“Bridgerton” is Netflix’s bold costume making that you will want to put on your face right away

People with a determined heart to spend Christmas Day inhaling the new Netflix series “Bridgerton” would be better served by resisting the urge to compare and contrast their strict interpretations of Jane Austen. Some association is inevitable, as would be true for any story set in the hustle and bustle of London’s Regency society. Austen reigns eternally as the queen of form, and the series of “sensual” novels by author Julia Quinn, from which the series is adapted, follows the model of what she developed.

But “Bridgerton” is a creation of Shondaland altogether – an idealized vision of a world where everyone is a little excited and no one understands the race. Specifically, it is the first product of Shonda Rhimes’ $ 150 million deal with Netflix, brought to us by pupil and series creator Chris Van Dusen. And while it may not qualify as an instant classic, or even a very good one, it is good enough to smooth out the uneven end of 2020.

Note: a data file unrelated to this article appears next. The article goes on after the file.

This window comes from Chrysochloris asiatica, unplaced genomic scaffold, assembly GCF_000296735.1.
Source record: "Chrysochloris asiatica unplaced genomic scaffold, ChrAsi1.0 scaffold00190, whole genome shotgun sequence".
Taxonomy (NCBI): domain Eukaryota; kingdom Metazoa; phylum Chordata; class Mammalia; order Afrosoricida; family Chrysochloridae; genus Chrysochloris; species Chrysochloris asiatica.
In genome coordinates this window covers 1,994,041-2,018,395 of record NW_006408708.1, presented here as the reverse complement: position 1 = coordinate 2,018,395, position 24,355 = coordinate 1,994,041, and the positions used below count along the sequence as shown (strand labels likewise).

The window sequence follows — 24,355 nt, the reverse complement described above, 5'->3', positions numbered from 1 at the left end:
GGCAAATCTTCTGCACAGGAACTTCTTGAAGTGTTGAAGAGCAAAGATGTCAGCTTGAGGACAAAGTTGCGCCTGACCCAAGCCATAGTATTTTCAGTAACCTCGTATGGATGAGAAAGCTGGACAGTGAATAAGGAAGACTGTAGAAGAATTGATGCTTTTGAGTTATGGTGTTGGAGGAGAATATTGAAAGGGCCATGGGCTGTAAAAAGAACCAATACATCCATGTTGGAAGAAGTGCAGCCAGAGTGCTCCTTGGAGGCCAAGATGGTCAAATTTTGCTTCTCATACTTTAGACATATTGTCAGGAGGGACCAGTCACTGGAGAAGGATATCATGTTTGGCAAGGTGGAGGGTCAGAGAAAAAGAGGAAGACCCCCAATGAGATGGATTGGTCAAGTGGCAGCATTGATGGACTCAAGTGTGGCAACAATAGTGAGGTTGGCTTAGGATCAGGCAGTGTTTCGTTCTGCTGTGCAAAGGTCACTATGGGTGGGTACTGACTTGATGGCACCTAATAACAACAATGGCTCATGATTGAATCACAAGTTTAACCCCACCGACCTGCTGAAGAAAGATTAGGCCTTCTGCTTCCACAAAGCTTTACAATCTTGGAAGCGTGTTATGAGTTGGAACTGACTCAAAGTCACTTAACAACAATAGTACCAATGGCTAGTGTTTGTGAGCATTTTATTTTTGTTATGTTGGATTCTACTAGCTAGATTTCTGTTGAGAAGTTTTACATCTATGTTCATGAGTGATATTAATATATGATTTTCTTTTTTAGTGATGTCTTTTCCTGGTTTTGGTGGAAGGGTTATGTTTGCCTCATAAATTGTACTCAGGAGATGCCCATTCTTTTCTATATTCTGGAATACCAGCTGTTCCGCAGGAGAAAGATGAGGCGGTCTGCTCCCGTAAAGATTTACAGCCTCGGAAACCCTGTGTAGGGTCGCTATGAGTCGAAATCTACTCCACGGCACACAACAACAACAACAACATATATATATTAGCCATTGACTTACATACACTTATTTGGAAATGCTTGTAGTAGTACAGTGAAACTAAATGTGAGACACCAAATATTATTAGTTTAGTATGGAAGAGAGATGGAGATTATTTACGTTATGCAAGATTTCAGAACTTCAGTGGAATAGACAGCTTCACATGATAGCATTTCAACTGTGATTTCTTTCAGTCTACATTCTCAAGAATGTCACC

All the graces and visual splendor that is expected from some version of 19th century England dreams seduce the eyes in the front, but under the neckline of this show beats the heart of “Scandal” and the lust of “Grey’s Anatomy”. In other words, it is a show that is dedicated to launching the widest of networks: a careful social policy informing the movement of each character, interrupted by interludes of knocking behind the scenes and, at first, against a tree.

“Bridgerton” takes the physical longing present in Austen’s work and expands it in true humility during the middle of his eight-episode season, positioning all the exquisite dances, soirees, garden walks and afternoons chastely nibbling on ladyfingers with gentlemen who are marks of Regency era literature as extravagant pre-game stimulation.

Devoted Austenites can be scandalized. They may also want to loosen the ties on the bodice a little and settle down because, honestly, for a while, this garment is all anyone will talk about.

The “Bridgerton” awakens desires – mainly for sophisticated cookies (nobles love their sweets!), But also for pop of wild floral colors and sparkle in all its forms, be it jewelry, fireworks or raindrops on roses. Netflix knew exactly what it was doing by launching this as a holiday bauble – especially this holiday, at the end of a miserable year.